A historic Coast Guard cutter that performed search-and-rescue missions between the Florida Keys and Cuba during the 1980 Mariel Boatlift arrived Tuesday in Key West to serve as a floating museum.
The 327-foot Ingham, launched at Philadelphia in 1936, is believed to be the most decorated vessel in the Coast Guard fleet. According to Coast Guard historical records, it is the only cutter ever awarded two Presidential Unit Citations.
Named for Samuel Ingham, who was Secretary of the Treasury in the 1800s, it is one of only two preserved Secretary class cutters.
In 1980, when more than 100,000 Cubans fled Mariel, Cuba, the Ingham was active in search-and-rescue missions in the waters off the Florida Keys and South Florida, rescuing refugees from swamped rafts and boats and escorting refugee vessels to safety in Key West.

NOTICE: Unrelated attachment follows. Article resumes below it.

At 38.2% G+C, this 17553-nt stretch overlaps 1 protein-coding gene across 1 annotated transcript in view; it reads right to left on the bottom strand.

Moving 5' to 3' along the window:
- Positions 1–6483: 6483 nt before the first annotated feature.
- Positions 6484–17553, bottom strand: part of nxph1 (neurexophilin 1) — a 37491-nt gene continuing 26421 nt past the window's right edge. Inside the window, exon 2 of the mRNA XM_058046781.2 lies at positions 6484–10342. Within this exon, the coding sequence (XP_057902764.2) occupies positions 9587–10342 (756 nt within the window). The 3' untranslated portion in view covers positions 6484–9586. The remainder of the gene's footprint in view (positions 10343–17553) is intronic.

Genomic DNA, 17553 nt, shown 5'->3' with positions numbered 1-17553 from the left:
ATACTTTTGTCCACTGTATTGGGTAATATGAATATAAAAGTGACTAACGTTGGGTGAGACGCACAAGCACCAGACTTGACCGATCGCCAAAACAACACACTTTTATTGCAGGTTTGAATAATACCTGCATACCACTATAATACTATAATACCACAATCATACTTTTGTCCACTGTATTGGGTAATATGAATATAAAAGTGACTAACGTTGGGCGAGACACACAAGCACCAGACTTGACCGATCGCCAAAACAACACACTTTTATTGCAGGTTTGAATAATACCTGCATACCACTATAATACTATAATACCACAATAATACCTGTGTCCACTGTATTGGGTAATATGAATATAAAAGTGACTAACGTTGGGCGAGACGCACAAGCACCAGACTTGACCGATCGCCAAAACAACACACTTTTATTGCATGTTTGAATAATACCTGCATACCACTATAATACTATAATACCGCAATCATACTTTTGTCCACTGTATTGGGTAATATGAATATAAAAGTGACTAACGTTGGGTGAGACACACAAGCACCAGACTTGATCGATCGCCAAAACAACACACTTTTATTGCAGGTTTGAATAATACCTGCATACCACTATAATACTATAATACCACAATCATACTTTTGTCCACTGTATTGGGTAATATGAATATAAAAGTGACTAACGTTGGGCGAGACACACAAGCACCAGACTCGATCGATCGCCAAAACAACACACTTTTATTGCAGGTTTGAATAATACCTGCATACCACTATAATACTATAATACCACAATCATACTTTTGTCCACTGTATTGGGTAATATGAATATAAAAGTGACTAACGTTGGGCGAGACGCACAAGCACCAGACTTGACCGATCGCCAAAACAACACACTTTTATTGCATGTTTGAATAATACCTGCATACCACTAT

The Ingham served during World War II, where it sank an enemy submarine while on convoy duty protecting ships that ferried supplies to Great Britain. It also served in the Korean War and earned Presidential Unit Citations for service during the Vietnam War.
Decommissioned in 1988, the preserved Ingham was a museum ship at the Patriots Point Naval Maritime Museum in Charleston, S.C., whose focus is on Navy ships. Facing financial burdens to repair other vessels in its fleet, the museum no longer could afford the $80,000 annual cost of maintaining the Ingham. A group of Key West residents decided to acquire the vessel that is now a registered National Historic Landmark, dedicated to Coast Guard personnel killed in action in World War II, Korea and Vietnam.
The Ingham is docked on Key West's Truman Waterfront beside the USS Mohawk, another former Coast Guard cutter turned into a floating museum, and is scheduled to open to the public in December.